Karen: The entrepreneurs who do well are the ones that have the biggest professional and personal networks and that are sellers and marketers, and people that have a well-honed pitch who go out, they live it, they love it, 1,000 times a day, and everyone knows that they’ve been doing this thing. They had a blog, or they’ve been building their product, or they’ve been tinkering in their 20% time, or they’ve been doing this since day one, it’s their passion.
They’re legit entrepreneurs in this thing, and they’ve been talking about it for a long time, so that when they launch their campaign, people aren’t surprised. People are like, “Oh, finally. She’s doing it . Good. I’m going to support her. Here’s 100 bucks.” It’s about legitimacy. It’s about building your network. It’s so much about marketing.
It’s not about the sector. There are certain hot sectors right now. IRL is the future, and the future is happening, as evidenced by this experience. People are craving human experiences, so the founders who are building coworking spaces, community spaces, IRL events where people can be together, that is the theme and kind of the white-hot space on iFundWomen across what we’re seeing.
Dr. Roshawnna, I’d love to talk a little about debt and when lending platforms are the most viable options for entrepreneurs.
Roshawnna: The truth is that most women are building non-high-growth companies. Most of the people who come to us have IT consulting companies and gyms. They’re in the fashion industry or in hair care. And they have great cash flows.
The wonderful thing about lending is that you don’t have to give up equity to get the money, so it’s perfect to go to a lending option when you actually have the cash flow and know how you’re going to allocate those funds to improve the financial position of your company. So just like every other kind of capital you receive, you need to know what your use of funds will be and how that can improve your business.
Most of us haven’t heard of debt-based crowdfunding. Can you talk a little bit about what that is and what that means for our audience?
Roshawnna: It’s similar to donations in that that you have to hone in on your marketing skills and use your community. But you actually add a financial return to those supporters of your campaign. So you’re going to offer anyone who invests in your company a rate of return over a period of time.
The first woman who launched on our platform had over seven figures in sales, and she wanted to close very quickly, so she offered people a 20% return for a one-year investment because she needed the money really quickly. She closed in just a couple hours, of course, because that rate was really hot, but she was actually factoring some of her invoices. So she saved 60% on her cost of capital, and that’s why she wanted to do it very quickly. She was able to use that money to open up some of her cash reserves and hire someone really quickly so that she could get another contract that she wanted to start immediately. And so going through that whole financial process and knowing what makes sense to you, how are you going to use your money, is really, really important no matter what you do. But that is a requirement for a debt-based platform to be really honed in on your financial model and your cash flows.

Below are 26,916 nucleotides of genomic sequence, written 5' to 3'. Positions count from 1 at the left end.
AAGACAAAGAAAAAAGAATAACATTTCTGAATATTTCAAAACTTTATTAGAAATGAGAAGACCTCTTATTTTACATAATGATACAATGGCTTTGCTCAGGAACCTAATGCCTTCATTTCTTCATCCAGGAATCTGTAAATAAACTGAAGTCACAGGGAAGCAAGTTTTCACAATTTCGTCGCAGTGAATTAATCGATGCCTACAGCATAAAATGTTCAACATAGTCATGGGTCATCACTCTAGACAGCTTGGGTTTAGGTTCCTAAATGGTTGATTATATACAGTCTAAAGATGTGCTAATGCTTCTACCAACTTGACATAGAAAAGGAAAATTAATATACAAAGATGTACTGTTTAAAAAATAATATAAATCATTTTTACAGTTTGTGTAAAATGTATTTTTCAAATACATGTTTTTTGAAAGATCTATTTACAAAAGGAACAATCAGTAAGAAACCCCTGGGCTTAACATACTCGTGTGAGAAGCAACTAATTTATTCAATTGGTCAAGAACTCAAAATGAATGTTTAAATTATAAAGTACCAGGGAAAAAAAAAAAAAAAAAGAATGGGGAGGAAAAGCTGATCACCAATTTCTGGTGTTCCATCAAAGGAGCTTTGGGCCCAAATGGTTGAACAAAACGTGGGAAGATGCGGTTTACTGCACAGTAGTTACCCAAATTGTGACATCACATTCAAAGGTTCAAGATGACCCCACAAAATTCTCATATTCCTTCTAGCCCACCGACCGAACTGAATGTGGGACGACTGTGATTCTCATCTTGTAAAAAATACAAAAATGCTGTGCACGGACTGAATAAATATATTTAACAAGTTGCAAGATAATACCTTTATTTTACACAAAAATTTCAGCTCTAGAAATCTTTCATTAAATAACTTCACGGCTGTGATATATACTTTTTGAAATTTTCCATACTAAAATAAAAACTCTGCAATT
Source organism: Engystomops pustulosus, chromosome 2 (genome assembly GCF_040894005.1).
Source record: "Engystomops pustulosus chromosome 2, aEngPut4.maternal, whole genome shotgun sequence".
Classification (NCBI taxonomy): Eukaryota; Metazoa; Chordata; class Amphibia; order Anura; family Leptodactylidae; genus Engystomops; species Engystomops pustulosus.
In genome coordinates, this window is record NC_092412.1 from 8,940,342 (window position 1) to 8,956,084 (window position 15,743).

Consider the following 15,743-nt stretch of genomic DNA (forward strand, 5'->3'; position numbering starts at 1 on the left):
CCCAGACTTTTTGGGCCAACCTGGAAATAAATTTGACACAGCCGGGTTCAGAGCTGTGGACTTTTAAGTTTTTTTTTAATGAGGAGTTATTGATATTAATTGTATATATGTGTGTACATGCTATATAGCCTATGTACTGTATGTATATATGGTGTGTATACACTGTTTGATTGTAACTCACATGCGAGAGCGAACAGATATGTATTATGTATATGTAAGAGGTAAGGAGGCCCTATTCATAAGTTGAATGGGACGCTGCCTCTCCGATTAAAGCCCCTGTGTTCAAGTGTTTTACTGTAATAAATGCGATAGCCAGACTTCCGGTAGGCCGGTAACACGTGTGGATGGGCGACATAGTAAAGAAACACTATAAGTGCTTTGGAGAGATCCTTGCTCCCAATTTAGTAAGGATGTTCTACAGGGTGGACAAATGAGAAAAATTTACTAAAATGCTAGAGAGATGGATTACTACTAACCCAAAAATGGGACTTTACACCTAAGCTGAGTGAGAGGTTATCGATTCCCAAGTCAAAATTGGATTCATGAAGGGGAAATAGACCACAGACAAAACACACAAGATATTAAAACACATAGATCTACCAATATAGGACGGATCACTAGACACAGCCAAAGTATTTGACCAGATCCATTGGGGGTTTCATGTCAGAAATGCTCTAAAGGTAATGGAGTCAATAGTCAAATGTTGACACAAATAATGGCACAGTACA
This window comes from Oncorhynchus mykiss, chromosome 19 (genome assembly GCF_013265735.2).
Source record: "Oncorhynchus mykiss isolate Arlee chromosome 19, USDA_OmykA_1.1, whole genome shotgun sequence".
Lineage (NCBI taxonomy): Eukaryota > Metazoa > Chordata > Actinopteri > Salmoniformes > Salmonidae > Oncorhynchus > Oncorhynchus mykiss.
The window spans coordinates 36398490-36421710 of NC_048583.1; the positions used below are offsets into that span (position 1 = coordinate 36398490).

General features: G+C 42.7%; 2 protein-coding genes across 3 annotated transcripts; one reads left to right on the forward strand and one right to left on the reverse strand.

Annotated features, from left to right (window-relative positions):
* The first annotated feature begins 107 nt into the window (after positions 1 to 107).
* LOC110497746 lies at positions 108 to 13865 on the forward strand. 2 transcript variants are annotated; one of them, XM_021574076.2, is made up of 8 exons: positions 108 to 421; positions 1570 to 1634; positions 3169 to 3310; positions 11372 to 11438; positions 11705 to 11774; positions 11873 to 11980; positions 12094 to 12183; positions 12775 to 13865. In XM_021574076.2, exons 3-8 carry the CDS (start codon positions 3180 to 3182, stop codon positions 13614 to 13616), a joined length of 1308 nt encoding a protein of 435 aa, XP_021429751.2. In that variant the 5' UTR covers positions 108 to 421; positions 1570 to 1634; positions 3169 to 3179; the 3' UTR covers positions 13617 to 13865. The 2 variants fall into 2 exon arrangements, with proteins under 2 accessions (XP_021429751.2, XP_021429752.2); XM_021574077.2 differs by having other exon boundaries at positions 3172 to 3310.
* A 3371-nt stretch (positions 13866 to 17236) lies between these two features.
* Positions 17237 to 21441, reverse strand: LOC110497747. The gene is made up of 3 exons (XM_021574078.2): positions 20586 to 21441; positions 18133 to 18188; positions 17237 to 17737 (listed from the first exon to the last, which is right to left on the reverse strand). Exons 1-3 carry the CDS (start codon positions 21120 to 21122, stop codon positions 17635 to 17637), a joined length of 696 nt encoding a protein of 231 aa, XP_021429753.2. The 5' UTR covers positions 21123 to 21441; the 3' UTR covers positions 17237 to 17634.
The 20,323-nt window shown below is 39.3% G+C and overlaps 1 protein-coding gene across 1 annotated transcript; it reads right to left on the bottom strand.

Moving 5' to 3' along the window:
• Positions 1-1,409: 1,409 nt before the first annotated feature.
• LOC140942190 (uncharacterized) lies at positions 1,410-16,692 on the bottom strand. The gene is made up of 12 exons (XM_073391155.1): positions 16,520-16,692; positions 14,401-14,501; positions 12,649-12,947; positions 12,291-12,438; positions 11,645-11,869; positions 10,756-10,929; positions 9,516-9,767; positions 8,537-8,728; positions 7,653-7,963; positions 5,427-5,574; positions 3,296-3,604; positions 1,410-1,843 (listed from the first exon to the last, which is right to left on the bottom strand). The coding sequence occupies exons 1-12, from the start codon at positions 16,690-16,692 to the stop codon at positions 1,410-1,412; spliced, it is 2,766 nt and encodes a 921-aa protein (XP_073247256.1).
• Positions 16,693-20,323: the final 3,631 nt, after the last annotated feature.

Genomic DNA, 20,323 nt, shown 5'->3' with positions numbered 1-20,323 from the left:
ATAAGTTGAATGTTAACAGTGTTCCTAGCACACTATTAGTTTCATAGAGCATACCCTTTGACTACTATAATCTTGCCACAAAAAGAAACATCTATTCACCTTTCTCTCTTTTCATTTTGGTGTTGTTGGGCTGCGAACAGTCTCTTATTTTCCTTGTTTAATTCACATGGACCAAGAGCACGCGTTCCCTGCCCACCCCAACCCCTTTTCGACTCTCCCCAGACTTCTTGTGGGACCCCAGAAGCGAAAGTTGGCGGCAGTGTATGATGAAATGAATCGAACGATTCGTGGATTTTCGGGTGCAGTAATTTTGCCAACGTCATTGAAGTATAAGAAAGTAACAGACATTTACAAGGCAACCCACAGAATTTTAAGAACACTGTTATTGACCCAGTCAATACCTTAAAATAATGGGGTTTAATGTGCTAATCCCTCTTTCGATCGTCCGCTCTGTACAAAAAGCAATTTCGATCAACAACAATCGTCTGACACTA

How does your platform change the investor mix for entrepreneurs? What kind of investors are flocking to the platform to invest in the businesses?
Roshawnna: A lot of investors know that women are undervalued and are a better investment opportunity. We’re more likely to repay any debt that we have. We actually care about money and being good financial stewards, in general, and so anyone who’s smart enough to know that walks through our platform.
Parker, what are some of the most exciting options you’re seeing that are non-venture, as the undercover venture capitalist?
Parker: There are a bunch of new debt products that are exciting if you have cash flows, if you have a real business. So I’m looking for like a 1% chance of a really unreal business. But if you’ve got a real business, you can finance it with cash flows, with customers, there are now options like Earnest, and their model is “We’ll loan you money. You can pay us back and own your whole business, but if, in the future, you decide to raise venture and this thing turns out to be something that can scale, then we’ll take equity and convert, and we’ll just be another investor on your cap table.” Those models are great because they provide optionality.
The conversation I have on an individual basis with folks is that the hardest part is you’re going to go out and talk to investors, and even if you are a venture-scale business, you’re going to get 200 “no”s before you get $1M. Sometimes, those people are just all wrong. Sometimes that feedback is really right, and you need to hear it. The hardest part is being honest with yourself about the opportunity and the options. That’s where you’ve got to hear the good feedback and ignore the bad feedback and look at these different options and sort of say, “Really, where am I at? What’s the market? Am I too early? Is this just not a fit?” and find the option that’s the intersection of what you want to do and what the market is going to allow your business to do.
I’d love to talk a little bit about syndicates because that term is thrown around, and I don’t know how many people in this room know what that actually means, so we have an expert here.
Parker: Yeah. I don’t even know what this word means [laughter].
The word syndicate – which we use at AngelList in a different way than other people – traditionally means when you raise a venture round, there’s almost always a collection of people involved, and that’s often referred to as a syndicate. So, of course, we said, “Hey, let’s use that word, but let’s use it in a different way [laughter].”